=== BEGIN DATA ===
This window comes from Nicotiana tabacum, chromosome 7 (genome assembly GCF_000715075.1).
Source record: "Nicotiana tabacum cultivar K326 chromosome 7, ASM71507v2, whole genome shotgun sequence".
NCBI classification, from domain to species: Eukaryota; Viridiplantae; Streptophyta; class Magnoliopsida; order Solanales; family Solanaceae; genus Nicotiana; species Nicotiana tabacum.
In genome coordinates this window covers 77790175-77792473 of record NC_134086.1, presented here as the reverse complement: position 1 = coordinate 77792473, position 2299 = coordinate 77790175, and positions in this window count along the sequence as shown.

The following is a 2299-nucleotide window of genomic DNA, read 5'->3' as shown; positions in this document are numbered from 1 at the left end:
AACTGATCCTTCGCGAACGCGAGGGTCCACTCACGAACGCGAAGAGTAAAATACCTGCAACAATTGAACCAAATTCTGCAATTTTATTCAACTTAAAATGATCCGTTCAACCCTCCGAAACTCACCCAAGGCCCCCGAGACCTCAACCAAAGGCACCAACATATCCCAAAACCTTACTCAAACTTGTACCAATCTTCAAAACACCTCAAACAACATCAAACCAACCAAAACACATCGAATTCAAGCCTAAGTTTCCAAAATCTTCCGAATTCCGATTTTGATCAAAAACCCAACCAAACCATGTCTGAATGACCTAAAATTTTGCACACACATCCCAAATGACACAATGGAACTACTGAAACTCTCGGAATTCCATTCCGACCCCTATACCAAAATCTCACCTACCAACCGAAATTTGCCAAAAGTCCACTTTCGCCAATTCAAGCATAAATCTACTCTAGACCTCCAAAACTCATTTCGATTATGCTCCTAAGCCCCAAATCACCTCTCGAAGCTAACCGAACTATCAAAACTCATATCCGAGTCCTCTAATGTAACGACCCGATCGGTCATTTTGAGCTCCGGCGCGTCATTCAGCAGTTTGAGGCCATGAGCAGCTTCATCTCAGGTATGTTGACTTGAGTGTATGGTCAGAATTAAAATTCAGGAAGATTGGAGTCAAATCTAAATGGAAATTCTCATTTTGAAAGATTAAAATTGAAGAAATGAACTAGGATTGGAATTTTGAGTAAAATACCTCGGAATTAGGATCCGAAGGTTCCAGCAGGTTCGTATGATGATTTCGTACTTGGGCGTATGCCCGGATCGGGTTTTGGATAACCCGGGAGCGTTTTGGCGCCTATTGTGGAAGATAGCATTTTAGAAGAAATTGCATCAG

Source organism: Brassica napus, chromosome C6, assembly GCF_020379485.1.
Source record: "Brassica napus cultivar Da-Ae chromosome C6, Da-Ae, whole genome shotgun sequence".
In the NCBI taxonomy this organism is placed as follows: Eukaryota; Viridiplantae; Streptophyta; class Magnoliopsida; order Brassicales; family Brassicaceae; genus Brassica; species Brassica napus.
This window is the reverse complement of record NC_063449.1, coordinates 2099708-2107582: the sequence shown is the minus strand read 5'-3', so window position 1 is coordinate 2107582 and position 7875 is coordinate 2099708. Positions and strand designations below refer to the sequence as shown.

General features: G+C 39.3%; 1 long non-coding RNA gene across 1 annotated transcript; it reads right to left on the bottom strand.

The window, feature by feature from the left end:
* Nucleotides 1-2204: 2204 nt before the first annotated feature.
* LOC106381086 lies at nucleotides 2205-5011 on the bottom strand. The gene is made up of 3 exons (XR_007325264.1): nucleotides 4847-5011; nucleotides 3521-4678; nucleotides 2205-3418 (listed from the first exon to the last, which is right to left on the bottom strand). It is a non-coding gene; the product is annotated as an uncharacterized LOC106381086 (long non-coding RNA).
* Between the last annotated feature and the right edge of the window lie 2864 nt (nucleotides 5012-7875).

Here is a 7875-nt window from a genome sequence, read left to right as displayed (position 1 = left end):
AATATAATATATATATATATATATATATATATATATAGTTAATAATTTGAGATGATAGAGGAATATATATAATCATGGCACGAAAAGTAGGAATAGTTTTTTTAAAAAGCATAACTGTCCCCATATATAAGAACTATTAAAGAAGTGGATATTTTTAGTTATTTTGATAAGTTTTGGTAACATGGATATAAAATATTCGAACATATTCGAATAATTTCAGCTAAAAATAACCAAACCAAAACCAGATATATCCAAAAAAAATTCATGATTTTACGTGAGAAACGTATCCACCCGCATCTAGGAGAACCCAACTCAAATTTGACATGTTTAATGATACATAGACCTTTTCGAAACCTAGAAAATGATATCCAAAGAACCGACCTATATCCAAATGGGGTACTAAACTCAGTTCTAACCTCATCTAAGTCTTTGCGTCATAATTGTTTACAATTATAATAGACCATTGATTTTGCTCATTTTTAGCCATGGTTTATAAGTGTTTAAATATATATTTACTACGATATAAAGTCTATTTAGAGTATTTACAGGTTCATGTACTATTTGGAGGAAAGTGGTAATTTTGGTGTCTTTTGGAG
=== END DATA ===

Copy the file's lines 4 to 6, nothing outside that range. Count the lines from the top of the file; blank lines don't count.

In genome coordinates this window covers 77790175-77792473 of record NC_134086.1, presented here as the reverse complement: position 1 = coordinate 77792473, position 2299 = coordinate 77790175, and positions in this window count along the sequence as shown.

The following is a 2299-nucleotide window of genomic DNA, read 5'->3' as shown; positions in this document are numbered from 1 at the left end:
AACTGATCCTTCGCGAACGCGAGGGTCCACTCACGAACGCGAAGAGTAAAATACCTGCAACAATTGAACCAAATTCTGCAATTTTATTCAACTTAAAATGATCCGTTCAACCCTCCGAAACTCACCCAAGGCCCCCGAGACCTCAACCAAAGGCACCAACATATCCCAAAACCTTACTCAAACTTGTACCAATCTTCAAAACACCTCAAACAACATCAAACCAACCAAAACACATCGAATTCAAGCCTAAGTTTCCAAAATCTTCCGAATTCCGATTTTGATCAAAAACCCAACCAAACCATGTCTGAATGACCTAAAATTTTGCACACACATCCCAAATGACACAATGGAACTACTGAAACTCTCGGAATTCCATTCCGACCCCTATACCAAAATCTCACCTACCAACCGAAATTTGCCAAAAGTCCACTTTCGCCAATTCAAGCATAAATCTACTCTAGACCTCCAAAACTCATTTCGATTATGCTCCTAAGCCCCAAATCACCTCTCGAAGCTAACCGAACTATCAAAACTCATATCCGAGTCCTCTAATGTAACGACCCGATCGGTCATTTTGAGCTCCGGCGCGTCATTCAGCAGTTTGAGGCCATGAGCAGCTTCATCTCAGGTATGTTGACTTGAGTGTATGGTCAGAATTAAAATTCAGGAAGATTGGAGTCAAATCTAAATGGAAATTCTCATTTTGAAAGATTAAAATTGAAGAAATGAACTAGGATTGGAATTTTGAGTAAAATACCTCGGAATTAGGATCCGAAGGTTCCAGCAGGTTCGTATGATGATTTCGTACTTGGGCGTATGCCCGGATCGGGTTTTGGATAACCCGGGAGCGTTTTGGCGCCTATTGTGGAAGATAGCATTTTAGAAGAAATTGCATCAG